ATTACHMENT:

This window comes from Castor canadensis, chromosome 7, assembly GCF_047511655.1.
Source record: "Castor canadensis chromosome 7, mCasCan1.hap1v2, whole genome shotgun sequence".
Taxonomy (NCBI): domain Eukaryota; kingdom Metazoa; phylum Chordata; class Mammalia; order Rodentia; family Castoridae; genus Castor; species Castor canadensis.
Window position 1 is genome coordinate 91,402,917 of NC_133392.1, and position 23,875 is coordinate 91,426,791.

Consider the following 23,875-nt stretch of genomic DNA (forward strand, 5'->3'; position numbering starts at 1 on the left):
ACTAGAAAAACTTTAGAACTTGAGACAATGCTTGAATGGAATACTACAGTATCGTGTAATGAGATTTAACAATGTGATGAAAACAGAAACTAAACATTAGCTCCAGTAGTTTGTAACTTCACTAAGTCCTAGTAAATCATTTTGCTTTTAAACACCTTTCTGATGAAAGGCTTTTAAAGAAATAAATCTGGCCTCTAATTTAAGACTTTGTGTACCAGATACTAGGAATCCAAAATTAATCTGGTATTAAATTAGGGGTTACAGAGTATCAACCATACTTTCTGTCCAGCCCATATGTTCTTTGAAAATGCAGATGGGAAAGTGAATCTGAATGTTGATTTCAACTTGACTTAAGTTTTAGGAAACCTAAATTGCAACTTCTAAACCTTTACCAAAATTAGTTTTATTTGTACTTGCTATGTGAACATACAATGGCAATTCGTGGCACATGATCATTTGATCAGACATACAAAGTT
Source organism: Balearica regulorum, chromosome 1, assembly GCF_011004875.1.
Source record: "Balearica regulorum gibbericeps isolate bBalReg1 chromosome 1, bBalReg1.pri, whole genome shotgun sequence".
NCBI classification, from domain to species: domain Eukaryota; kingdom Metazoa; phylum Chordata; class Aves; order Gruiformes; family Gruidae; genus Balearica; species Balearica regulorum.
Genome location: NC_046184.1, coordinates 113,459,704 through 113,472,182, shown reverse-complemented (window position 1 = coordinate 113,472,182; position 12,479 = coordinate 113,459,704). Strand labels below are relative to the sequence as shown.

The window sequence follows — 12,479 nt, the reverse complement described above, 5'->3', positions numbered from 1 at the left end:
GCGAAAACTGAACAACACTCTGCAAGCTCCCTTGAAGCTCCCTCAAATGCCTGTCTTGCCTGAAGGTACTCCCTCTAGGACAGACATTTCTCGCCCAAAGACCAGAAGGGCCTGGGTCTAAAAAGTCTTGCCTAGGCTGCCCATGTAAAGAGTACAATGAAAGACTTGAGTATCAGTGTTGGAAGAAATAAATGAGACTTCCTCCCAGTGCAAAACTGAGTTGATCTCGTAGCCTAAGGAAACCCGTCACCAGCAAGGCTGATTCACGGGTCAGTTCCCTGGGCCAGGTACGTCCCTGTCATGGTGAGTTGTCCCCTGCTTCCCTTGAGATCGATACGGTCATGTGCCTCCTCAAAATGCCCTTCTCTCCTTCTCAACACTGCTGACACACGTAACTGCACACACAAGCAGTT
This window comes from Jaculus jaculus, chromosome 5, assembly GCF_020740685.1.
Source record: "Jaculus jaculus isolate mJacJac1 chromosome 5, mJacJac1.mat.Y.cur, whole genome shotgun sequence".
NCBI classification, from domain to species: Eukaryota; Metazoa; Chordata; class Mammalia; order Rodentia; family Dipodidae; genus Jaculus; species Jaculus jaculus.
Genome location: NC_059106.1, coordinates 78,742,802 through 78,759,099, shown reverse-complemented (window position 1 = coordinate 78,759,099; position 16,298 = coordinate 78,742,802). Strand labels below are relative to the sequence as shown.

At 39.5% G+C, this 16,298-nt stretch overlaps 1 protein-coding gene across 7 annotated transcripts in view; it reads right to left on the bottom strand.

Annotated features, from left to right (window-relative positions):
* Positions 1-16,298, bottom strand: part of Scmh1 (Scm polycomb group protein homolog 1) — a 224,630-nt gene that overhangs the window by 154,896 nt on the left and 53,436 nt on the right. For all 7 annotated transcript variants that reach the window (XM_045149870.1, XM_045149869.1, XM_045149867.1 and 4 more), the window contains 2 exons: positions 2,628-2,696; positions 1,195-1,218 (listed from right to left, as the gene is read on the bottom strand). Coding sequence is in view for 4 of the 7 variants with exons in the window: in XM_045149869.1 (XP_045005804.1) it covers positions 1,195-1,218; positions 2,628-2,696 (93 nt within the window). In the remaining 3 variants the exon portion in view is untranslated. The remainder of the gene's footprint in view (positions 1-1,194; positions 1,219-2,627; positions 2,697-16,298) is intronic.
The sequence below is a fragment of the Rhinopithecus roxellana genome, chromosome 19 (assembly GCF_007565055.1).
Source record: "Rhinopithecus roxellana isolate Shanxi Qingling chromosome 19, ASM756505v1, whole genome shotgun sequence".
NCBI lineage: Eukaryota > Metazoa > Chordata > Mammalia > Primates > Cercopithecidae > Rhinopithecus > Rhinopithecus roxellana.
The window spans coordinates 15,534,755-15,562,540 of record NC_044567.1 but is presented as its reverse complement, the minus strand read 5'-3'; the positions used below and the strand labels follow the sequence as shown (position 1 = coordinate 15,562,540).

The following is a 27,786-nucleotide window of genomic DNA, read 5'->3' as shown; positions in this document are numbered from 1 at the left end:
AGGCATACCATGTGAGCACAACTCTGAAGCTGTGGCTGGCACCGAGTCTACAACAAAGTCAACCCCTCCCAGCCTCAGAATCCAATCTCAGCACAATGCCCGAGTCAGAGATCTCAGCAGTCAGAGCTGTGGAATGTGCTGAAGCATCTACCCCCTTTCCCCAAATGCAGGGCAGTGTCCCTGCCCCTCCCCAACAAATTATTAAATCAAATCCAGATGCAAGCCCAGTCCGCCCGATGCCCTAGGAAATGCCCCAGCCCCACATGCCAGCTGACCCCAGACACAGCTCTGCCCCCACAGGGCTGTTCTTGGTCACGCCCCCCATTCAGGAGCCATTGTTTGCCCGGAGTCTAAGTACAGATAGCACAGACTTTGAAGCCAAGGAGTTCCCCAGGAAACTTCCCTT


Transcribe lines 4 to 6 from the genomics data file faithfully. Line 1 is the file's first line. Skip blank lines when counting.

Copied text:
Window position 1 is genome coordinate 91,402,917 of NC_133392.1, and position 23,875 is coordinate 91,426,791.

Consider the following 23,875-nt stretch of genomic DNA (forward strand, 5'->3'; position numbering starts at 1 on the left):
ACTAGAAAAACTTTAGAACTTGAGACAATGCTTGAATGGAATACTACAGTATCGTGTAATGAGATTTAACAATGTGATGAAAACAGAAACTAAACATTAGCTCCAGTAGTTTGTAACTTCACTAAGTCCTAGTAAATCATTTTGCTTTTAAACACCTTTCTGATGAAAGGCTTTTAAAGAAATAAATCTGGCCTCTAATTTAAGACTTTGTGTACCAGATACTAGGAATCCAAAATTAATCTGGTATTAAATTAGGGGTTACAGAGTATCAACCATACTTTCTGTCCAGCCCATATGTTCTTTGAAAATGCAGATGGGAAAGTGAATCTGAATGTTGATTTCAACTTGACTTAAGTTTTAGGAAACCTAAATTGCAACTTCTAAACCTTTACCAAAATTAGTTTTATTTGTACTTGCTATGTGAACATACAATGGCAATTCGTGGCACATGATCATTTGATCAGACATACAAAGTT